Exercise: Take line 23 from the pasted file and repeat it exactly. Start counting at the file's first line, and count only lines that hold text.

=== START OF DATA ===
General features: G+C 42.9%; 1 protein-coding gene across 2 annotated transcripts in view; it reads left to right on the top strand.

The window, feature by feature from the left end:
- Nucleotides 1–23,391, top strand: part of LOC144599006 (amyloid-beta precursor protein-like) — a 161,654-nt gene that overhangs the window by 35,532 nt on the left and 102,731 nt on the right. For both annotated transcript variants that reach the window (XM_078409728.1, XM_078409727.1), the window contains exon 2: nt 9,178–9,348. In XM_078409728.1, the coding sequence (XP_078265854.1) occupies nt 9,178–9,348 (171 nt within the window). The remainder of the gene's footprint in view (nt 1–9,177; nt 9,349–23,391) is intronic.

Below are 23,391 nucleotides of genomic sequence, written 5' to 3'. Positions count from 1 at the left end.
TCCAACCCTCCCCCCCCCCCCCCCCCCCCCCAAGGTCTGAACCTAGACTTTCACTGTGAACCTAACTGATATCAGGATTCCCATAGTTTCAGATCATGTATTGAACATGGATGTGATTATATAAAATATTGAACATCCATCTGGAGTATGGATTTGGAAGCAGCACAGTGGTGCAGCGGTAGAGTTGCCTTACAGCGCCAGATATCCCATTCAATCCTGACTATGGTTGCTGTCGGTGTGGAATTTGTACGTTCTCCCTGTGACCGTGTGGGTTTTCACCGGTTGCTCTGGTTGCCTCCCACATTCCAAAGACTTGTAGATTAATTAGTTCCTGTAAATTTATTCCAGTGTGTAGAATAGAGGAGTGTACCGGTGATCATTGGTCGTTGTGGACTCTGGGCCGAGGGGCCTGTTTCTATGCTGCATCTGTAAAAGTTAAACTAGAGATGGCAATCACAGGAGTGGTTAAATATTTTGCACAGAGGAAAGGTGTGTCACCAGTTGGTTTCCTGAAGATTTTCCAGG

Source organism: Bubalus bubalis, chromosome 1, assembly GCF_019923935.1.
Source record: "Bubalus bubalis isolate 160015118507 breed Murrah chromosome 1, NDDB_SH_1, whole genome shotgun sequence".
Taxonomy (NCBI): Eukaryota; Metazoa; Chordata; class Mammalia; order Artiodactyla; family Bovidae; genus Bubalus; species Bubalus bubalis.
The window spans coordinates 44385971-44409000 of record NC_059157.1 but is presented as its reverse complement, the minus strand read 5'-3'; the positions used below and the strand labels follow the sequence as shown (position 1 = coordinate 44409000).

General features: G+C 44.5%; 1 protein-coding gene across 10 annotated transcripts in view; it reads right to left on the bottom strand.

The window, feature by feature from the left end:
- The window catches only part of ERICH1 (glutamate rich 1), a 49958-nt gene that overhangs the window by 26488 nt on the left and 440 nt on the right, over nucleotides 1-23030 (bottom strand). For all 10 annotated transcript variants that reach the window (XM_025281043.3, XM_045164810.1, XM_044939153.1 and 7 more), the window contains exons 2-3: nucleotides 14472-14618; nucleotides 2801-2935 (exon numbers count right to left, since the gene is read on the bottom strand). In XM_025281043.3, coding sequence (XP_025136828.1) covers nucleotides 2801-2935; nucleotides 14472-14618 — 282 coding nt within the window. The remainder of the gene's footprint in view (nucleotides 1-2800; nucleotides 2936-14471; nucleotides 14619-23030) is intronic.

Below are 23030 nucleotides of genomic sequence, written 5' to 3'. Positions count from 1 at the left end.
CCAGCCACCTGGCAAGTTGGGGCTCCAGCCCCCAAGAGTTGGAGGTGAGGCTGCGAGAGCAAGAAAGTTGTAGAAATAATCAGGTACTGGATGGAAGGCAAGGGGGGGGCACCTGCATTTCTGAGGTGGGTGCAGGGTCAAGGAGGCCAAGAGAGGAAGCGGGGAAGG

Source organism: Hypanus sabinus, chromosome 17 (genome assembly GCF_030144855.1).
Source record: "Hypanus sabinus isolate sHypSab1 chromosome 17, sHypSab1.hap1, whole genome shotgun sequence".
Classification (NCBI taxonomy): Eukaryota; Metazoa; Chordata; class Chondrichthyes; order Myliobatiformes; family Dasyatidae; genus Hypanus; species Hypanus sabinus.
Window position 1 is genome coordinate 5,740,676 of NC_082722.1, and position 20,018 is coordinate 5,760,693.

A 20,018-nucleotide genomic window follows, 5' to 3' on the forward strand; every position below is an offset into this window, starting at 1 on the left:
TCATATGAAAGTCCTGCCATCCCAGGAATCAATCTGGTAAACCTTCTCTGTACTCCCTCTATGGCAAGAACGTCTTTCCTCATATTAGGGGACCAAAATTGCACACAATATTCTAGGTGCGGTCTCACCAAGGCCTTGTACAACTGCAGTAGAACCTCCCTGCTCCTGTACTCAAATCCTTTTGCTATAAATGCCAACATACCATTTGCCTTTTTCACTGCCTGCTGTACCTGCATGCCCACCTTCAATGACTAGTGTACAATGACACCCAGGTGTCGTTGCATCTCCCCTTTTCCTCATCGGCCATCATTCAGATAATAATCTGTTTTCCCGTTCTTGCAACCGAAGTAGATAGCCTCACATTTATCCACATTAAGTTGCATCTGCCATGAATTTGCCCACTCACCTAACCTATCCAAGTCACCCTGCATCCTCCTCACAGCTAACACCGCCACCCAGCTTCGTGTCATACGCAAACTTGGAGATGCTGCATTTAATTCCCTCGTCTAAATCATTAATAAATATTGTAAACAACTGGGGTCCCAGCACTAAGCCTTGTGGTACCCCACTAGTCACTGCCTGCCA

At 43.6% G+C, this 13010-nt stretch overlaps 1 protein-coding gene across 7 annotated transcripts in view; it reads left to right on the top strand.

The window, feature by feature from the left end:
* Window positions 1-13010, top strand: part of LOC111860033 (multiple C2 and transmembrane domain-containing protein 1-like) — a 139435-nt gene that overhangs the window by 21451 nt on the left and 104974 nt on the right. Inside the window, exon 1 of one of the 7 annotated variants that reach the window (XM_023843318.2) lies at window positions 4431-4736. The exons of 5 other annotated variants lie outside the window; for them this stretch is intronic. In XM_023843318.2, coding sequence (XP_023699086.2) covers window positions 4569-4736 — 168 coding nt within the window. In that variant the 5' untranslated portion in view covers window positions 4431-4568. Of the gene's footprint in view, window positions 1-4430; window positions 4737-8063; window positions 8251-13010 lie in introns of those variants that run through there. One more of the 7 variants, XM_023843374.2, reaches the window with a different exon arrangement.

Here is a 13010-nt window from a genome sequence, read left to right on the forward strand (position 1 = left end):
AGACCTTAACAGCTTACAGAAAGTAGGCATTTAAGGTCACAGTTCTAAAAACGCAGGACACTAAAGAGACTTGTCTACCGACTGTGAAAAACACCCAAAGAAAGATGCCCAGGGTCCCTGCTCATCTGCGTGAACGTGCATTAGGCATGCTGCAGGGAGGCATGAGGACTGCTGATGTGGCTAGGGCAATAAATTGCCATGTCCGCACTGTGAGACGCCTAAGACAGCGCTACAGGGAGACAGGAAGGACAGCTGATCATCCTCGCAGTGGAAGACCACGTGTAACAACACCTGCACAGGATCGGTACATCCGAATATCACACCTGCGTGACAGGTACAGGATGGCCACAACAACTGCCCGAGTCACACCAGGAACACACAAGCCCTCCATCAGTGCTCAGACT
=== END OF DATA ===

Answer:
* Window positions 1-13010, top strand: part of LOC111860033 (multiple C2 and transmembrane domain-containing protein 1-like) — a 139435-nt gene that overhangs the window by 21451 nt on the left and 104974 nt on the right. Inside the window, exon 1 of one of the 7 annotated variants that reach the window (XM_023843318.2) lies at window positions 4431-4736. The exons of 5 other annotated variants lie outside the window; for them this stretch is intronic. In XM_023843318.2, coding sequence (XP_023699086.2) covers window positions 4569-4736 — 168 coding nt within the window. In that variant the 5' untranslated portion in view covers window positions 4431-4568. Of the gene's footprint in view, window positions 1-4430; window positions 4737-8063; window positions 8251-13010 lie in introns of those variants that run through there. One more of the 7 variants, XM_023843374.2, reaches the window with a different exon arrangement.